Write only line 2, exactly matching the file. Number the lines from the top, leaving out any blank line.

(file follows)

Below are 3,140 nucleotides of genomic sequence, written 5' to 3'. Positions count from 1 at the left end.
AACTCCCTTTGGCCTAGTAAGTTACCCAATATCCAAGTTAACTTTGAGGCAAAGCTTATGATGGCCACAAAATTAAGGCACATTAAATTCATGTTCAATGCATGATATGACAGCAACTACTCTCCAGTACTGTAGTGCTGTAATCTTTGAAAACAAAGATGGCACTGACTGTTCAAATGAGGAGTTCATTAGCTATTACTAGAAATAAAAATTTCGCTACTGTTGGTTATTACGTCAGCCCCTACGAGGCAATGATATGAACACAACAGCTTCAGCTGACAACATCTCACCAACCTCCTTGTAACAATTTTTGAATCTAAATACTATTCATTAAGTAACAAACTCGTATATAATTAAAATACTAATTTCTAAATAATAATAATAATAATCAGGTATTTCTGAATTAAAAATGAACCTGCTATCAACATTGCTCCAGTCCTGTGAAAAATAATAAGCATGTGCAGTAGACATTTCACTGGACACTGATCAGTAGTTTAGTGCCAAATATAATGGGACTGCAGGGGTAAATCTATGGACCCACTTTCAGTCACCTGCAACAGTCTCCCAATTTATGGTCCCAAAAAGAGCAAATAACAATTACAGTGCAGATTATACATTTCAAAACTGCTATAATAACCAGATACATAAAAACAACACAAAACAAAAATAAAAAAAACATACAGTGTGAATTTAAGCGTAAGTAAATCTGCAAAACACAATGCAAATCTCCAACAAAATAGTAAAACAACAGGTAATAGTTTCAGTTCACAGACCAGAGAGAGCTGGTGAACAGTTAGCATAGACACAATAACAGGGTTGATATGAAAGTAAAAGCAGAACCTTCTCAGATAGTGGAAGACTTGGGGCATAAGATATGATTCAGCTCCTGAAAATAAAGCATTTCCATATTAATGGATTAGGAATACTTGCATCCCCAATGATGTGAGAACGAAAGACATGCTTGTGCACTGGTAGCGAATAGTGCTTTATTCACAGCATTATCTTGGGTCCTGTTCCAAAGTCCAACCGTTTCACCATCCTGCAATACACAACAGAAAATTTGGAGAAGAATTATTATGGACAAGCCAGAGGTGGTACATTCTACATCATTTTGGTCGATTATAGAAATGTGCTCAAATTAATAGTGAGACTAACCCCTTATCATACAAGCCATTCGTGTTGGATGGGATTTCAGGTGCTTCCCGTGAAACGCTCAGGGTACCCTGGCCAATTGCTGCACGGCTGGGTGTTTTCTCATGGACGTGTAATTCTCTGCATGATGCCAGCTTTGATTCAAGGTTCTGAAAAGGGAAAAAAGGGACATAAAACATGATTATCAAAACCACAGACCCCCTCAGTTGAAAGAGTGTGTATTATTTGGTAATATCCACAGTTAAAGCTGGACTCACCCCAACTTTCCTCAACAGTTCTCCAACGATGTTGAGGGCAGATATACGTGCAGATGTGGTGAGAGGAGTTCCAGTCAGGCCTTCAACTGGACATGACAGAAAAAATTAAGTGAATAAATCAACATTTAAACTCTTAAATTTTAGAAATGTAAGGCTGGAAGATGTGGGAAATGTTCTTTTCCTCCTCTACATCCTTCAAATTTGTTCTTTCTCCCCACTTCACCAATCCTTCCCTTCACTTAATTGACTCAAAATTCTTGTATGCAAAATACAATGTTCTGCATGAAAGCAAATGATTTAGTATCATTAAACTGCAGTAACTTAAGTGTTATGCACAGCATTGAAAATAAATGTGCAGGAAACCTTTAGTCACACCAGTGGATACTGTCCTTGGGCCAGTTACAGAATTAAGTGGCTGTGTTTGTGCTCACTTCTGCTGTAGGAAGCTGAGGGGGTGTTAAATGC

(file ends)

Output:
AACTCCCTTTGGCCTAGTAAGTTACCCAATATCCAAGTTAACTTTGAGGCAAAGCTTATGATGGCCACAAAATTAAGGCACATTAAATTCATGTTCAATGCATGATATGACAGCAACTACTCTCCAGTACTGTAGTGCTGTAATCTTTGAAAACAAAGATGGCACTGACTGTTCAAATGAGGAGTTCATTAGCTATTACTAGAAATAAAAATTTCGCTACTGTTGGTTATTACGTCAGCCCCTACGAGGCAATGATATGAACACAACAGCTTCAGCTGACAACATCTCACCAACCTCCTTGTAACAATTTTTGAATCTAAATACTATTCATTAAGTAACAAACTCGTATATAATTAAAATACTAATTTCTAAATAATAATAATAATAATCAGGTATTTCTGAATTAAAAATGAACCTGCTATCAACATTGCTCCAGTCCTGTGAAAAATAATAAGCATGTGCAGTAGACATTTCACTGGACACTGATCAGTAGTTTAGTGCCAAATATAATGGGACTGCAGGGGTAAATCTATGGACCCACTTTCAGTCACCTGCAACAGTCTCCCAATTTATGGTCCCAAAAAGAGCAAATAACAATTACAGTGCAGATTATACATTTCAAAACTGCTATAATAACCAGATACATAAAAACAACACAAAACAAAAATAAAAAAAACATACAGTGTGAATTTAAGCGTAAGTAAATCTGCAAAACACAATGCAAATCTCCAACAAAATAGTAAAACAACAGGTAATAGTTTCAGTTCACAGACCAGAGAGAGCTGGTGAACAGTTAGCATAGACACAATAACAGGGTTGATATGAAAGTAAAAGCAGAACCTTCTCAGATAGTGGAAGACTTGGGGCATAAGATATGATTCAGCTCCTGAAAATAAAGCATTTCCATATTAATGGATTAGGAATACTTGCATCCCCAATGATGTGAGAACGAAAGACATGCTTGTGCACTGGTAGCGAATAGTGCTTTATTCACAGCATTATCTTGGGTCCTGTTCCAAAGTCCAACCGTTTCACCATCCTGCAATACACAACAGAAAATTTGGAGAAGAATTATTATGGACAAGCCAGAGGTGGTACATTCTACATCATTTTGGTCGATTATAGAAATGTGCTCAAATTAATAGTGAGACTAACCCCTTATCATACAAGCCATTCGTGTTGGATGGGATTTCAGGTGCTTCCCGTGAAACGCTCAGGGTACCCTGGCCAATTGCTGCACGGCTGGGTGTTTTCTCATGGACGTGTAATTCTCTGCATGATGCCAGCTTTGATTCAAGGTTCTGAAAAGGGAAAAAAGGGACATAAAACATGATTATCAAAACCACAGACCCCCTCAGTTGAAAGAGTGTGTATTATTTGGTAATATCCACAGTTAAAGCTGGACTCACCCCAACTTTCCTCAACAGTTCTCCAACGATGTTGAGGGCAGATATACGTGCAGATGTGGTGAGAGGAGTTCCAGTCAGGCCTTCAACTGGACATGACAGAAAAAATTAAGTGAATAAATCAACATTTAAACTCTTAAATTTTAGAAATGTAAGGCTGGAAGATGTGGGAAATGTTCTTTTCCTCCTCTACATCCTTCAAATTTGTTCTTTCTCCCCACTTCACCAATCCTTCCCTTCACTTAATTGACTCAAAATTCTTGTATGCAAAATACAATGTTCTGCATGAAAGCAAATGATTTAGTATCATTAAACTGCAGTAACTTAAGTGTTATGCACAGCATTGAAAATAAATGTGCAGGAAACCTTTAGTCACACCAGTGGATACTGTCCTTGGGCCAGTTACAGAATTAAGTGGCTGTGTTTGTGCTCACTTCTGCTGTAGGAAGCTGAGGGGGTGTTAAATGC